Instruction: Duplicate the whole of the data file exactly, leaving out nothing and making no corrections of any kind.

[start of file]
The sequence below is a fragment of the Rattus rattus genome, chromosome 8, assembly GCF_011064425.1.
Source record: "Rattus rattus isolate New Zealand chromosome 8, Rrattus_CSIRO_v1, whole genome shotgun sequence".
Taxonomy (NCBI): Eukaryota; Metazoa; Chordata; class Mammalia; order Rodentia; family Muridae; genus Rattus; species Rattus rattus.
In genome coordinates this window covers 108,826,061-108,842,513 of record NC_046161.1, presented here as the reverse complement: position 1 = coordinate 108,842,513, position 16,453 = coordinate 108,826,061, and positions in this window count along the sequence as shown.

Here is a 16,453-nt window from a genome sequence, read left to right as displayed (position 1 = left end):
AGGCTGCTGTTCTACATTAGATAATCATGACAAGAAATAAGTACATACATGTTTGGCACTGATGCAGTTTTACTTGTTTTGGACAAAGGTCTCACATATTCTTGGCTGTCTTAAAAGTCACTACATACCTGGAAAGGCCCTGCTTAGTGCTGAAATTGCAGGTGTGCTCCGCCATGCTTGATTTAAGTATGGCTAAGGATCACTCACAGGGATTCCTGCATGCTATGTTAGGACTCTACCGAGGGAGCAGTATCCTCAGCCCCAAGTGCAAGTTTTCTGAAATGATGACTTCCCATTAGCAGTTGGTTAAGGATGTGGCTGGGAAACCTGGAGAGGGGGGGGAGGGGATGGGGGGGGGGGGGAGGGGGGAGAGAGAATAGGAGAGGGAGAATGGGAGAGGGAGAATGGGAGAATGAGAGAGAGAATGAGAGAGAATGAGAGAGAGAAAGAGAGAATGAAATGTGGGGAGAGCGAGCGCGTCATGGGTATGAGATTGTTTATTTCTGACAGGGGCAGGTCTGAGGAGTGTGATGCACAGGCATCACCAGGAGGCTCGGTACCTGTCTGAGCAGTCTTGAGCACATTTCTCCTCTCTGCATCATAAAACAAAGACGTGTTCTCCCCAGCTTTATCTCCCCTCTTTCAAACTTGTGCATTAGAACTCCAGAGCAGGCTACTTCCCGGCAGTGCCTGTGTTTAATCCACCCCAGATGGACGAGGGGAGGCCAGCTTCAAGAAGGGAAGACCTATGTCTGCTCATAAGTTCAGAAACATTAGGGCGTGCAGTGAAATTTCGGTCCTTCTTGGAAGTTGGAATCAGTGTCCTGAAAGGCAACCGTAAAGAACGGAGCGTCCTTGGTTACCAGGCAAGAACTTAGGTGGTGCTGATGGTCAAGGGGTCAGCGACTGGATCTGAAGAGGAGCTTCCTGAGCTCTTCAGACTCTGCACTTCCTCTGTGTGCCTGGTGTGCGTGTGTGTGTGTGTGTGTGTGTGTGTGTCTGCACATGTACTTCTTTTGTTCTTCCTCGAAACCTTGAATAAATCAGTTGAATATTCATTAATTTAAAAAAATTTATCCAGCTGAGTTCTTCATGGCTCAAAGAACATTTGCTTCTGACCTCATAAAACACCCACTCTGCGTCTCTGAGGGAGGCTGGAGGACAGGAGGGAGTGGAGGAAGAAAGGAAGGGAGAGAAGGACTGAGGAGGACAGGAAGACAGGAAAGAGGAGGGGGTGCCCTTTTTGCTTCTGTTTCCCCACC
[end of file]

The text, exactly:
The sequence below is a fragment of the Rattus rattus genome, chromosome 8, assembly GCF_011064425.1.
Source record: "Rattus rattus isolate New Zealand chromosome 8, Rrattus_CSIRO_v1, whole genome shotgun sequence".
Taxonomy (NCBI): Eukaryota; Metazoa; Chordata; class Mammalia; order Rodentia; family Muridae; genus Rattus; species Rattus rattus.
In genome coordinates this window covers 108,826,061-108,842,513 of record NC_046161.1, presented here as the reverse complement: position 1 = coordinate 108,842,513, position 16,453 = coordinate 108,826,061, and positions in this window count along the sequence as shown.

Here is a 16,453-nt window from a genome sequence, read left to right as displayed (position 1 = left end):
AGGCTGCTGTTCTACATTAGATAATCATGACAAGAAATAAGTACATACATGTTTGGCACTGATGCAGTTTTACTTGTTTTGGACAAAGGTCTCACATATTCTTGGCTGTCTTAAAAGTCACTACATACCTGGAAAGGCCCTGCTTAGTGCTGAAATTGCAGGTGTGCTCCGCCATGCTTGATTTAAGTATGGCTAAGGATCACTCACAGGGATTCCTGCATGCTATGTTAGGACTCTACCGAGGGAGCAGTATCCTCAGCCCCAAGTGCAAGTTTTCTGAAATGATGACTTCCCATTAGCAGTTGGTTAAGGATGTGGCTGGGAAACCTGGAGAGGGGGGGGAGGGGATGGGGGGGGGGGGGAGGGGGGAGAGAGAATAGGAGAGGGAGAATGGGAGAGGGAGAATGGGAGAATGAGAGAGAGAATGAGAGAGAATGAGAGAGAGAAAGAGAGAATGAAATGTGGGGAGAGCGAGCGCGTCATGGGTATGAGATTGTTTATTTCTGACAGGGGCAGGTCTGAGGAGTGTGATGCACAGGCATCACCAGGAGGCTCGGTACCTGTCTGAGCAGTCTTGAGCACATTTCTCCTCTCTGCATCATAAAACAAAGACGTGTTCTCCCCAGCTTTATCTCCCCTCTTTCAAACTTGTGCATTAGAACTCCAGAGCAGGCTACTTCCCGGCAGTGCCTGTGTTTAATCCACCCCAGATGGACGAGGGGAGGCCAGCTTCAAGAAGGGAAGACCTATGTCTGCTCATAAGTTCAGAAACATTAGGGCGTGCAGTGAAATTTCGGTCCTTCTTGGAAGTTGGAATCAGTGTCCTGAAAGGCAACCGTAAAGAACGGAGCGTCCTTGGTTACCAGGCAAGAACTTAGGTGGTGCTGATGGTCAAGGGGTCAGCGACTGGATCTGAAGAGGAGCTTCCTGAGCTCTTCAGACTCTGCACTTCCTCTGTGTGCCTGGTGTGCGTGTGTGTGTGTGTGTGTGTGTGTGTGTCTGCACATGTACTTCTTTTGTTCTTCCTCGAAACCTTGAATAAATCAGTTGAATATTCATTAATTTAAAAAAATTTATCCAGCTGAGTTCTTCATGGCTCAAAGAACATTTGCTTCTGACCTCATAAAACACCCACTCTGCGTCTCTGAGGGAGGCTGGAGGACAGGAGGGAGTGGAGGAAGAAAGGAAGGGAGAGAAGGACTGAGGAGGACAGGAAGACAGGAAAGAGGAGGGGGTGCCCTTTTTGCTTCTGTTTCCCCACC